White toothpaste works OK but I JUST tried rubbing my rope chain with aluminum foil and it worked MUCH faster.

THANKS!

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August 7, 20080 found this helpful

I tried to clean my silver chain with bleach. I am really stupid because it turned jet black. I think I will have to take it to a jewelers, I tried all the above things but they only got bits of it off. So the moral is, do NOT use bleach!

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October 16, 20080 found this helpful

My silver chain was badly tarnished. I used that toothpaste method and my chain looks brand new.

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October 24, 20080 found this helpful

You guys are the BEST! Just a few days ago I had used Peroxide to lighten my dark hair and had no idea that it would tarnish the chain. Then surfing around I read above about the toothpaste...GREAT solution! TskTsk! The things peeps do with Bleach. Thanks again! Now I have minty fresh Silver!

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November 21, 20080 found this helpful

Toothpaste worked fine. Thanks guys. How long does it take for the minty fresh smell to wear off :-)

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January 11, 20090 found this helpful

Toothpaste and a toothbrush works wonders. Just lightly scrub and rinse. :)

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January 24, 20090 found this helpful

I have a good silver chain, and it is black so I am hoping that the baking soda and tin foil will work. Will tell you how it goes. Thanks for the heads up.

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August 17, 20090 found this helpful

Dip the silver chain in tarn-x and all tarnish is gone!

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November 20, 20100 found this helpful

I have not been able to wear my silver ball necklace and earrings because they were tarnished. I used the toothpaste and toothbrush, it worked like a charm. My set looks new and I'm wearing it out tonight.

Thanks!

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June 22, 20130 found this helpful

I've used toothpaste (not gel kind) with a small nail brush, old toothbrush or old electric toothbrush head. Works well enough, but sometimes you need something stronger. I hesitate to use anything acidic since it can pit the surface. I know my mother-in-law swears by a tin foil & baking soda bath for her silver serving pieces and the like.

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February 20, 2007 Flag
0 found this helpful

How do you clean a silver chain? I have been told that vinegar can get it clean.

Tina from BC, Canada

Answers:

Coins

Here's a way to clean silver rope and badly corroded silver coins.

For coins: Wet the coin with water and rub it with regular aluminum cooking foil. You can leave the background dark to highlight the detail of the coin. Metal detectorists who find medieval period coins in the UK use this method. I use it when cleaning shipwreck silver coins. To clean silver rope chain or to thoroughly clean silver coins, put them into an ordinary rock tumbler with water and balls of aluminum foil (the drum should be half full). Only do one coin at a time. It usually takes only a few hours to clean the worst coins and rope. You should check your item once every hour to make sure you don't overdo it. If you don't have a rock tumbler you could try a plastic bottle with tight lid and simply hand shack it using the foil balls and water as stated above.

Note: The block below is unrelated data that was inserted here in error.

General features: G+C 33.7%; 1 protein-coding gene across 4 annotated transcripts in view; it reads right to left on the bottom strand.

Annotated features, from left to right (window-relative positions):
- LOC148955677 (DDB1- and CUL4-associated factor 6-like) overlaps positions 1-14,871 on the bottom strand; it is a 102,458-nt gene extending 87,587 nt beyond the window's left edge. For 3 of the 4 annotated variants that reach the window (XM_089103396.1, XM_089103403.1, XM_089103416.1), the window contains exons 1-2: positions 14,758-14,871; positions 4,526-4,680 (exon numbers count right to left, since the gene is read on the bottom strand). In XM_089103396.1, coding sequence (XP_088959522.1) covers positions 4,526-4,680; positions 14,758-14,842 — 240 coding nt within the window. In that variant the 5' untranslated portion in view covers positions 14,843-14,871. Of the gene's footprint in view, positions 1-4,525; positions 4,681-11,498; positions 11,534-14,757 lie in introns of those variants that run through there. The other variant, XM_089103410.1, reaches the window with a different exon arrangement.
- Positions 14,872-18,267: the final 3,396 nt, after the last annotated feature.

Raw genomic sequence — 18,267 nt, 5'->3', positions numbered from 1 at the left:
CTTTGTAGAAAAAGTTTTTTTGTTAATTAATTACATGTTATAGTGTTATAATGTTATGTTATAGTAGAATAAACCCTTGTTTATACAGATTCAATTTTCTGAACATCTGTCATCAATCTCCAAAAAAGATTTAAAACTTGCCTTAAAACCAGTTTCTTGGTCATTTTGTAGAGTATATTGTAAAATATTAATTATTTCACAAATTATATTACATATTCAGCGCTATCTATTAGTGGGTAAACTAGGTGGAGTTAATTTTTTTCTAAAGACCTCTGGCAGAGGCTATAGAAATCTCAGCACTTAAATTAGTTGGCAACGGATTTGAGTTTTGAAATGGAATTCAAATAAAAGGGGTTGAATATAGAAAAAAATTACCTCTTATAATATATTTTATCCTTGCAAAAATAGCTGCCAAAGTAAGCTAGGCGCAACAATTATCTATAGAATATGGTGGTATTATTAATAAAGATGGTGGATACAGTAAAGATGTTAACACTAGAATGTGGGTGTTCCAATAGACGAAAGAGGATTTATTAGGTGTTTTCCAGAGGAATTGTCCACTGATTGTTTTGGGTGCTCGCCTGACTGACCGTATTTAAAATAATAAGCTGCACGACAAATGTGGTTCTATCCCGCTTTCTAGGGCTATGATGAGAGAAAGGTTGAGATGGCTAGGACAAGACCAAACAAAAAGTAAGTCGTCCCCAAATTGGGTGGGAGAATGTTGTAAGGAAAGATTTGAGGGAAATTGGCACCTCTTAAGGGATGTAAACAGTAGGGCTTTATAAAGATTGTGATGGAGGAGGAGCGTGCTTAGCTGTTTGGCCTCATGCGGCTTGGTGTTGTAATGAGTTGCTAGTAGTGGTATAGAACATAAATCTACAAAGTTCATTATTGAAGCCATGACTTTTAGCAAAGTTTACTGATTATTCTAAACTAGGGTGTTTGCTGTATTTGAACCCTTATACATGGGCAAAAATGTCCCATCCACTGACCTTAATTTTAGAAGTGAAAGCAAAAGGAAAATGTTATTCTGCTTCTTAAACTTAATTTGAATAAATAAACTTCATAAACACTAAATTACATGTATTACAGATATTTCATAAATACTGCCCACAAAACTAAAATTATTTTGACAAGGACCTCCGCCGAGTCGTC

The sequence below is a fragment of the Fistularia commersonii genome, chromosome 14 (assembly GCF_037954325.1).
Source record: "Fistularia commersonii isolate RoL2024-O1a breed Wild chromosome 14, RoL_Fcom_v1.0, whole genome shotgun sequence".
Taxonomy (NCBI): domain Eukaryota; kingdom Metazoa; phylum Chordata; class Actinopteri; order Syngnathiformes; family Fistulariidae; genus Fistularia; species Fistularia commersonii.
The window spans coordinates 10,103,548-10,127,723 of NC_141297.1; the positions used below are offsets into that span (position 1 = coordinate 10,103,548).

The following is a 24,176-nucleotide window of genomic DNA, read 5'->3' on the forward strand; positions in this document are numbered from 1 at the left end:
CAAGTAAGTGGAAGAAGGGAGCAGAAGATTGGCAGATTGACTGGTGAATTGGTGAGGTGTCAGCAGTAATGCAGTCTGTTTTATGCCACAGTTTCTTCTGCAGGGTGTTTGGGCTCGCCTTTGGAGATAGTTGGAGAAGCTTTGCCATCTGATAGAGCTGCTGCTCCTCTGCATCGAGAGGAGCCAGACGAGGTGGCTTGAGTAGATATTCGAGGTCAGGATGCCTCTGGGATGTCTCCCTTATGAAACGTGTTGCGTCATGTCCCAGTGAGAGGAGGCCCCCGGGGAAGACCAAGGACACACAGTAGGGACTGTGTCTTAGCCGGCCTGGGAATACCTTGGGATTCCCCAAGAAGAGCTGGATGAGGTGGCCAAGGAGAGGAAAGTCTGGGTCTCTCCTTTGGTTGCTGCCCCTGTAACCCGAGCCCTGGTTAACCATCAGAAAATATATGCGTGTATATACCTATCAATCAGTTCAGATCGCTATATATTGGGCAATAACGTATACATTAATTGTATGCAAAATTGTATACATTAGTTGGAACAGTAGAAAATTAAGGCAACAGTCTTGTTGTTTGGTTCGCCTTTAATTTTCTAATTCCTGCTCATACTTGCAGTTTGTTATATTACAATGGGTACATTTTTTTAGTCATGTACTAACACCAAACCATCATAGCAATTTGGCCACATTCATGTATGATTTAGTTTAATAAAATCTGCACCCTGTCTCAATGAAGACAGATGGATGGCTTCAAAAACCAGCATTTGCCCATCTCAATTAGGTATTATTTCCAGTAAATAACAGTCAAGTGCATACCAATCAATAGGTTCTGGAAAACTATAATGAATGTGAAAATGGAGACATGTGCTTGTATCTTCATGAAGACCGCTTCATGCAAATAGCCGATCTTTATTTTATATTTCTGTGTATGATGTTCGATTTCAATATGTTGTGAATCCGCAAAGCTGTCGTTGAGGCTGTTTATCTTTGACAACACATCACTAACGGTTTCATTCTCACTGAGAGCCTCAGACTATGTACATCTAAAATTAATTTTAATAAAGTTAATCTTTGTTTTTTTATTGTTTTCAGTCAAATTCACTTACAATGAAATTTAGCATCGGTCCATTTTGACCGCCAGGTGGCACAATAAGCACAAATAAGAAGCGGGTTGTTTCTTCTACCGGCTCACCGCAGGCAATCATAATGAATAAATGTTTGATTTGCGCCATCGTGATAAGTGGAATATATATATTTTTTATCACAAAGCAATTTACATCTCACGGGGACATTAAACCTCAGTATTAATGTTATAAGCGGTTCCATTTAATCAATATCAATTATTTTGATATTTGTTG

Note: Only coins that are severally corroded due to be buried on land or sea should be cleaned. These require cleaning only to make the detail visible. Many silver coins have added value because of discoloration so don't remove it! Take your valuable or heirloom silver rope to a professional for cleaning. I hope this helps someone. (01/13/2006)

By Dale

Vinegar

I just cleaned two silver chains the other day by soaking them in vinegar. Worked great. I let them soak for few hours then rubbed them with jewelry cloth. (01/13/2006)

By Christi

Baking Soda and Tin Foil

You will need:

In the glass bowl, lay in the foil shiny side up (this is also the side that wont stick to food when frozen or cooked.)

Lay in the piece of jewelry, sprinkle in a very generous amount of Soda.
Pour over the boiling water, note ~ here 2 things will happen, 1 it will foam & 2 you may smell something (Reminds me of copper, or dirty pennys.) It is cleaning all the body grease & grim off the jewelry.
The method used for the gold is the same, however OMIT the foil.

Note: It may take more than one cleaning. After I do this once, I take the jewelry out and paste baking soda on it and rub with an old toothbrush. Then I repeat the above steps until it is as clean as I want it. (01/14/2006)

By Paula in GA

Olive Oil for Coins

My hubby who is a coin collector uses olive oil and a soft cloth to polish coins. He swears by it, and it does not harm the coin. (01/14/2006)

By Shirley